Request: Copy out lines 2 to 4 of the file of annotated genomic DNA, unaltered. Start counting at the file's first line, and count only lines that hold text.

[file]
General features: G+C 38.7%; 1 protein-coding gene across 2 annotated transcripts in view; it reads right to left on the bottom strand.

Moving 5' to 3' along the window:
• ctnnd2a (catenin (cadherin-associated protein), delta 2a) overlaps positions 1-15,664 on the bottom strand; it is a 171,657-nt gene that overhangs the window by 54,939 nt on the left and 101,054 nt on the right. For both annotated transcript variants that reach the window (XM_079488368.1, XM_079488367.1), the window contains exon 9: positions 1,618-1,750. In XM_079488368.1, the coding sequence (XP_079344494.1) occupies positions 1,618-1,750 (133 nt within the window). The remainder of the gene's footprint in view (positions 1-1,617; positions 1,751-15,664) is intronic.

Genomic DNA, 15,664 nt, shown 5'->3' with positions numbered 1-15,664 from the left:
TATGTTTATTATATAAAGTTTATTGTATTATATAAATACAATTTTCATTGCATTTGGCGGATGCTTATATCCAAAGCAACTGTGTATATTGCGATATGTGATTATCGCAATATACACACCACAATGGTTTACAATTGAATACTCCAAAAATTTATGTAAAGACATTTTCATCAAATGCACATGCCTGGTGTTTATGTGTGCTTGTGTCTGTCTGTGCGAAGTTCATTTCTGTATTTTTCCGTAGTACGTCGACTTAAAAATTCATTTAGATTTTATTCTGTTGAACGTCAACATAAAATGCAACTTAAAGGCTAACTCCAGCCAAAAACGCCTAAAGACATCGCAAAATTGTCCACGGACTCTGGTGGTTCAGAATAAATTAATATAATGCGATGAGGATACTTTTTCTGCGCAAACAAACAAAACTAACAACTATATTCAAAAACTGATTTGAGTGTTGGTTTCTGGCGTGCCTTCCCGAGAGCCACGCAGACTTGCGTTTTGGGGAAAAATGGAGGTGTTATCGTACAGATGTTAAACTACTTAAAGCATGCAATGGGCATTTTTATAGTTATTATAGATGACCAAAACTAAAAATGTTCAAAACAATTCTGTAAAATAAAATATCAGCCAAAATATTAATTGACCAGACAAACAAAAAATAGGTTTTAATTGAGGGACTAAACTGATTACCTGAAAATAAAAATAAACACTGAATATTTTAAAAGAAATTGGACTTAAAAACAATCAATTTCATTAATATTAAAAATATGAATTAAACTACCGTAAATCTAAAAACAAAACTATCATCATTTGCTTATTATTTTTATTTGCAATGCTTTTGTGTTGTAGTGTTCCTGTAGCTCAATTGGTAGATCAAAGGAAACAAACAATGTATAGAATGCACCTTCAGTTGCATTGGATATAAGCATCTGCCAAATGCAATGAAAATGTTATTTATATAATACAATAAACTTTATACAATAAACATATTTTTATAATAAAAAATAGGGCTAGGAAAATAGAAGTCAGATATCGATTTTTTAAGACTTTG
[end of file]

Moving 5' to 3' along the window:
• ctnnd2a (catenin (cadherin-associated protein), delta 2a) overlaps positions 1-15,664 on the bottom strand; it is a 171,657-nt gene that overhangs the window by 54,939 nt on the left and 101,054 nt on the right. For both annotated transcript variants that reach the window (XM_079488368.1, XM_079488367.1), the window contains exon 9: positions 1,618-1,750. In XM_079488368.1, the coding sequence (XP_079344494.1) occupies positions 1,618-1,750 (133 nt within the window). The remainder of the gene's footprint in view (positions 1-1,617; positions 1,751-15,664) is intronic.

Genomic DNA, 15,664 nt, shown 5'->3' with positions numbered 1-15,664 from the left: